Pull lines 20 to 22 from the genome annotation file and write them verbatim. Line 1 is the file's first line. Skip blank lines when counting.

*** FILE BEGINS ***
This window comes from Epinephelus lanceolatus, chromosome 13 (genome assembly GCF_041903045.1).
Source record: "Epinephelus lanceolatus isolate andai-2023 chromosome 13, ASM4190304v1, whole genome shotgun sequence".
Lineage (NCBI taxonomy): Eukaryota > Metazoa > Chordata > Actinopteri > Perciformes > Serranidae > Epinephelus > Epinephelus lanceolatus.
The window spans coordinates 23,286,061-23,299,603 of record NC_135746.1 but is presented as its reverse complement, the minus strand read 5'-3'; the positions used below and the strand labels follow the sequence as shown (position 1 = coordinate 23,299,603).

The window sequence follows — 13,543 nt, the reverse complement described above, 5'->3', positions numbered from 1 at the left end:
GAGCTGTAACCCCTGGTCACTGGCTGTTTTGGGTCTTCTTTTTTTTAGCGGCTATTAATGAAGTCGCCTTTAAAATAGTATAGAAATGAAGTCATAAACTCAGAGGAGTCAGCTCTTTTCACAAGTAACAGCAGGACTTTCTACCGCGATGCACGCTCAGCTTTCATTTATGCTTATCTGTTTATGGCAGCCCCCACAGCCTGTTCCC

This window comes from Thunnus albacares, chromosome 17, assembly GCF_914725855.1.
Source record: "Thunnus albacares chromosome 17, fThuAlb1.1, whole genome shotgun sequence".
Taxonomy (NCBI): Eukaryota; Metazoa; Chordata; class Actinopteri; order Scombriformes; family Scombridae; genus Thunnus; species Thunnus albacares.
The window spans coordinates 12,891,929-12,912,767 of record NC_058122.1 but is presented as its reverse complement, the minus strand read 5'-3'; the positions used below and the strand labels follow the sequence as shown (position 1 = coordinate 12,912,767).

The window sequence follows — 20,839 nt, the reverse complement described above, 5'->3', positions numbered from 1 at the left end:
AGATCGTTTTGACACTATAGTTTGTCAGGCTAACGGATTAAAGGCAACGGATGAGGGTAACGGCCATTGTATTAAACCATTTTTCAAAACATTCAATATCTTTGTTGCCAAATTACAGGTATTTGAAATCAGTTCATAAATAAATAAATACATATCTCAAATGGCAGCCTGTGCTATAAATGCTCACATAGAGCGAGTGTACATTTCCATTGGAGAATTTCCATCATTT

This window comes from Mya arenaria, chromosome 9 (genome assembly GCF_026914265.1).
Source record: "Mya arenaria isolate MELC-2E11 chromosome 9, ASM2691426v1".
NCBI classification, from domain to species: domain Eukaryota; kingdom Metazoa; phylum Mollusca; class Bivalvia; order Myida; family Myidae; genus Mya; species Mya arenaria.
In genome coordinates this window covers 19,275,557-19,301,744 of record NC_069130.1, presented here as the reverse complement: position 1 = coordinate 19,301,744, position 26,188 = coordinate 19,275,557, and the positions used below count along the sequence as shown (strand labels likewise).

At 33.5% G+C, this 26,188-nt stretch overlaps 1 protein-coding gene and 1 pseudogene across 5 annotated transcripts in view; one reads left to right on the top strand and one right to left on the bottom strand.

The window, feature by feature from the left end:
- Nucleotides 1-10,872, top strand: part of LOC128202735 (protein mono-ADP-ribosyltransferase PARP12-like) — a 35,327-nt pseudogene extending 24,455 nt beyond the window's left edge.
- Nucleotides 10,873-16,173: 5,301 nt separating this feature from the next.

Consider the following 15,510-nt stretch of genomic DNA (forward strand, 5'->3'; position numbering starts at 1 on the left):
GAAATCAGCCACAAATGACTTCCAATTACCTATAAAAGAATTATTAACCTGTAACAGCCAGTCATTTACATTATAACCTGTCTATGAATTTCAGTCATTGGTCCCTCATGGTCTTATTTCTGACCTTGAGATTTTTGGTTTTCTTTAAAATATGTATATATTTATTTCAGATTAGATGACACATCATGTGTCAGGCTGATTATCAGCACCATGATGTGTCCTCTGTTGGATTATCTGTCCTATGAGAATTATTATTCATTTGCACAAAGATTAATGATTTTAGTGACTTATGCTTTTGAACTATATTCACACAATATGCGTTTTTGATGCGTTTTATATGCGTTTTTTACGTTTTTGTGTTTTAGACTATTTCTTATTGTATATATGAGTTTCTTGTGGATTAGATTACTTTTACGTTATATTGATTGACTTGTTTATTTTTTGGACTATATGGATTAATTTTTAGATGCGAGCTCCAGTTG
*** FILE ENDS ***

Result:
- Nucleotides 10,873-16,173: 5,301 nt separating this feature from the next.

Consider the following 15,510-nt stretch of genomic DNA (forward strand, 5'->3'; position numbering starts at 1 on the left):
GAAATCAGCCACAAATGACTTCCAATTACCTATAAAAGAATTATTAACCTGTAACAGCCAGTCATTTACATTATAACCTGTCTATGAATTTCAGTCATTGGTCCCTCATGGTCTTATTTCTGACCTTGAGATTTTTGGTTTTCTTTAAAATATGTATATATTTATTTCAGATTAGATGACACATCATGTGTCAGGCTGATTATCAGCACCATGATGTGTCCTCTGTTGGATTATCTGTCCTATGAGAATTATTATTCATTTGCACAAAGATTAATGATTTTAGTGACTTATGCTTTTGAACTATATTCACACAATATGCGTTTTTGATGCGTTTTATATGCGTTTTTTACGTTTTTGTGTTTTAGACTATTTCTTATTGTATATATGAGTTTCTTGTGGATTAGATTACTTTTACGTTATATTGATTGACTTGTTTATTTTTTGGACTATATGGATTAATTTTTAGATGCGAGCTCCAGTTG